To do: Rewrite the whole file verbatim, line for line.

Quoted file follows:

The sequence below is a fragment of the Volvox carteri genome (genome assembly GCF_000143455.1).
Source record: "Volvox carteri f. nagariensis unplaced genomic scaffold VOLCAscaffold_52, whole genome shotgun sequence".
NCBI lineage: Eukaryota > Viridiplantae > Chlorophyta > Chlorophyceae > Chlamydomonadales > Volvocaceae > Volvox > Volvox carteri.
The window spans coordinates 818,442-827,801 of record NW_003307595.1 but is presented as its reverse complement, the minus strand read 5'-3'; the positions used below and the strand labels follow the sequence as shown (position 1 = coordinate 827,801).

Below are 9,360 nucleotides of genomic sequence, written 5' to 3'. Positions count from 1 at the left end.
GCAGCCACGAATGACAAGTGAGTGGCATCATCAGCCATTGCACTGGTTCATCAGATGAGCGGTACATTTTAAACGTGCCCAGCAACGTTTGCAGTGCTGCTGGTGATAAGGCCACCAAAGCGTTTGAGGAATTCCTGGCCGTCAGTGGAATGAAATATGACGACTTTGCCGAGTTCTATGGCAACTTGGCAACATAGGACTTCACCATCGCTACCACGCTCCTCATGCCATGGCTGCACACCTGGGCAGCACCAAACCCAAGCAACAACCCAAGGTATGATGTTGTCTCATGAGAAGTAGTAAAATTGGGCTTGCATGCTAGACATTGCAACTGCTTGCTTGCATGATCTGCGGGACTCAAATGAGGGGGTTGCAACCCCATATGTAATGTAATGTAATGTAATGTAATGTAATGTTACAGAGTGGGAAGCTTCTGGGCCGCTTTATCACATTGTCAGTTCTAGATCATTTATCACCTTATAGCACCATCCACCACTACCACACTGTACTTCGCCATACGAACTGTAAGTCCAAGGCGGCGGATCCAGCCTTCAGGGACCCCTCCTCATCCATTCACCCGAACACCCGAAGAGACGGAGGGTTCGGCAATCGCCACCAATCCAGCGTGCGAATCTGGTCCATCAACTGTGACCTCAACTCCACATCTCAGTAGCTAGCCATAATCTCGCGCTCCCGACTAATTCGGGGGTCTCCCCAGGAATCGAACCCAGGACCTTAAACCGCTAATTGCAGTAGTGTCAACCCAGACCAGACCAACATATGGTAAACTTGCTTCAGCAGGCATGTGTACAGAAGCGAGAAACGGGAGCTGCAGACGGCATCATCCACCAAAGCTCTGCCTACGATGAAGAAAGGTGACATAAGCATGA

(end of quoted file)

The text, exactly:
The sequence below is a fragment of the Volvox carteri genome (genome assembly GCF_000143455.1).
Source record: "Volvox carteri f. nagariensis unplaced genomic scaffold VOLCAscaffold_52, whole genome shotgun sequence".
NCBI lineage: Eukaryota > Viridiplantae > Chlorophyta > Chlorophyceae > Chlamydomonadales > Volvocaceae > Volvox > Volvox carteri.
The window spans coordinates 818,442-827,801 of record NW_003307595.1 but is presented as its reverse complement, the minus strand read 5'-3'; the positions used below and the strand labels follow the sequence as shown (position 1 = coordinate 827,801).

Below are 9,360 nucleotides of genomic sequence, written 5' to 3'. Positions count from 1 at the left end.
GCAGCCACGAATGACAAGTGAGTGGCATCATCAGCCATTGCACTGGTTCATCAGATGAGCGGTACATTTTAAACGTGCCCAGCAACGTTTGCAGTGCTGCTGGTGATAAGGCCACCAAAGCGTTTGAGGAATTCCTGGCCGTCAGTGGAATGAAATATGACGACTTTGCCGAGTTCTATGGCAACTTGGCAACATAGGACTTCACCATCGCTACCACGCTCCTCATGCCATGGCTGCACACCTGGGCAGCACCAAACCCAAGCAACAACCCAAGGTATGATGTTGTCTCATGAGAAGTAGTAAAATTGGGCTTGCATGCTAGACATTGCAACTGCTTGCTTGCATGATCTGCGGGACTCAAATGAGGGGGTTGCAACCCCATATGTAATGTAATGTAATGTAATGTAATGTAATGTTACAGAGTGGGAAGCTTCTGGGCCGCTTTATCACATTGTCAGTTCTAGATCATTTATCACCTTATAGCACCATCCACCACTACCACACTGTACTTCGCCATACGAACTGTAAGTCCAAGGCGGCGGATCCAGCCTTCAGGGACCCCTCCTCATCCATTCACCCGAACACCCGAAGAGACGGAGGGTTCGGCAATCGCCACCAATCCAGCGTGCGAATCTGGTCCATCAACTGTGACCTCAACTCCACATCTCAGTAGCTAGCCATAATCTCGCGCTCCCGACTAATTCGGGGGTCTCCCCAGGAATCGAACCCAGGACCTTAAACCGCTAATTGCAGTAGTGTCAACCCAGACCAGACCAACATATGGTAAACTTGCTTCAGCAGGCATGTGTACAGAAGCGAGAAACGGGAGCTGCAGACGGCATCATCCACCAAAGCTCTGCCTACGATGAAGAAAGGTGACATAAGCATGA